Census in Schools
program will provide educators with resources to teach students about the importance of the census, in the hopes that children will help deliver this message to their families. The program hopes to help ensure every child and every household member is counted in April, 2010.
Lesson plans and teaching ideas are available for grades K-12, and will be updated frequently, so check back often. The web site also includes a page for kids, a page for teens, and state facts for students, with an interactive map that links to data for each state
.Census in Schools Teaching Guides and Materials
2010 Census Partnership Agreement
Quick Start Teaching Guides
Grades 9-12: U.S. Map and Population Breakdown by state. Includes population characteristics, persons per county listing, median income, teen population by state, non-English speakers per state, life expectancy table, population growth from 1790 to 2000, and a listing of the largest and smallest county populations in the year 2000.
Maps from the Census Bureau
Brooklyn Legal Size
Bronx Legal Size
Manhattan Legal Size
Queens Legal Size
Staten Island Legal SizeDIIT has created an interactive map with useful features. Users can zoom in and out, and use map layers to include schools, school district lines, and census tracts in their online view.
CENSUS 2010 as Service in the Schools
Participation in CENSUS 2010 as Service
The United States Census Bureau is a government agency with important resources and data about the people and economy of the United States. A CENSUS 2010 service project will benefit students by increasing awareness of the 2010 Census count and the impact it has in their communities.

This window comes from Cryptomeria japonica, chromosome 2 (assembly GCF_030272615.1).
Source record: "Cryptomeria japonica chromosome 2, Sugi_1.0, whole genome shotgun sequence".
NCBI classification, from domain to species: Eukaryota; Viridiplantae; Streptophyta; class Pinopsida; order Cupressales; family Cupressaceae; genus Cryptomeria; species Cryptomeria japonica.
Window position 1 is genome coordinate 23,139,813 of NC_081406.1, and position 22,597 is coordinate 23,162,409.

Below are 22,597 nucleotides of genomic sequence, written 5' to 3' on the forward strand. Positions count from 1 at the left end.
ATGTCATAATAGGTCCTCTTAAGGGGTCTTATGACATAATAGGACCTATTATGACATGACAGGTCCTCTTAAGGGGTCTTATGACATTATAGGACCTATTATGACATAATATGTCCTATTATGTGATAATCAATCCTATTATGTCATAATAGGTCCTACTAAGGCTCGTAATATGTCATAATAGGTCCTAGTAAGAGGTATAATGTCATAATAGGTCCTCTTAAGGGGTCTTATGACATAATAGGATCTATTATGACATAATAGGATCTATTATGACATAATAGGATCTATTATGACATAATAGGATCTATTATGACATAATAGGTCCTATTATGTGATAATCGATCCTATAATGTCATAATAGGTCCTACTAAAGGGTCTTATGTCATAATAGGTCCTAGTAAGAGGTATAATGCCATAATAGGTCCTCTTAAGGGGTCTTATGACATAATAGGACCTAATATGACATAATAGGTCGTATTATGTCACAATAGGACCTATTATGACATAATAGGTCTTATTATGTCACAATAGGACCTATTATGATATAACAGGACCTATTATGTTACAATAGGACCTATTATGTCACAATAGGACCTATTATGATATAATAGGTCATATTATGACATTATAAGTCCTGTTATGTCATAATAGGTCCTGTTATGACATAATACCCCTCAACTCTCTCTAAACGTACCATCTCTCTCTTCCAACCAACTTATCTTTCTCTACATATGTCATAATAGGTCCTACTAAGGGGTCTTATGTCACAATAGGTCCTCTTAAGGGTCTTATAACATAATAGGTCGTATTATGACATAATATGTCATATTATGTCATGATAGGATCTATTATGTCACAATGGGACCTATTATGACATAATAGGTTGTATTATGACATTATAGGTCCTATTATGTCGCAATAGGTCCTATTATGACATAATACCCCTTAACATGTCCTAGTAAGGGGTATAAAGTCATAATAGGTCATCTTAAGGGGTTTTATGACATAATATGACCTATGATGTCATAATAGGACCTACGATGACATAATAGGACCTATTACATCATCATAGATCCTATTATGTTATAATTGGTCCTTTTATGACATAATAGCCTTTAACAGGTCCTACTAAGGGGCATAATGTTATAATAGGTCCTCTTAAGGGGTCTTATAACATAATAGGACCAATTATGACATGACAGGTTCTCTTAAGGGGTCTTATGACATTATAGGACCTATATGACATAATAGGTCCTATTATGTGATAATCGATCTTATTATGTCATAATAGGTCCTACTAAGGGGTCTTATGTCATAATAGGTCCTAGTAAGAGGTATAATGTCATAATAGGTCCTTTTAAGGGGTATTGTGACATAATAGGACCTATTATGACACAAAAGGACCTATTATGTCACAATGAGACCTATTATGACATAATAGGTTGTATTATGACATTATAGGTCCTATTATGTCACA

Participation in CENSUS 2010 as Service-Learning
CENSUS 2010 as service–learning involves a census-related service project that is linked to the school’s academic curricula. This service learning project can occur within the content areas of history, civics, mathematics and economics. Some examples of curricula areas include an exploration of the relationship between the counting of citizens and funded services to the community, representation in government, and population demographics and trends. Visit the U.S. Census homepage for information on:
Census 2010 Key Dates
Additional Census Information:
| ACTION |
| April--June 2009
|| Census employees go door to door to update address lists|
| Fall 2009
|| Recruitment begins for local census jobs for 2010 Census operations|
| February--March 2010
|| Residents fill out and return Census questionnaires.|
|March 15-19, 2010
|| New York City Census in Schools Week|
| April --July 2010
|| Census takers visit households that did not return a questionnaire by mail.|
||By law, Census Bureau delivers population counts to President for apportionment.|
| March 2011
|| By law, Census Bureau completes delivery of redistricting data to states.|
Population Pyramid of New York, 2000 versus 2010 projection
Population Reference Bureau 2009 World Population Data Sheet
Additional Population and Census Web Sites
The US Government Printing Office has Ben's Guide to the US Government, which includes activities for grades K-2 on Ben’s Guide to Neighborhoods
Education World has math census lessons.
Scholastic.com has partnered with Census 2010 to develop lessons, maps, student games, program resources, information for families, and will post resources in English and Spanish later this school year.
Population Reference Bureau has articles and lessons on the census, as well as a
teachers guide. A sample is below:
World Population Distribution by Region, 1800–2050
Source: United Nations Population Division, Briefing Packet, 1998 Revision of World Population Prospects; and World Population Prospects, The 2006 Revision.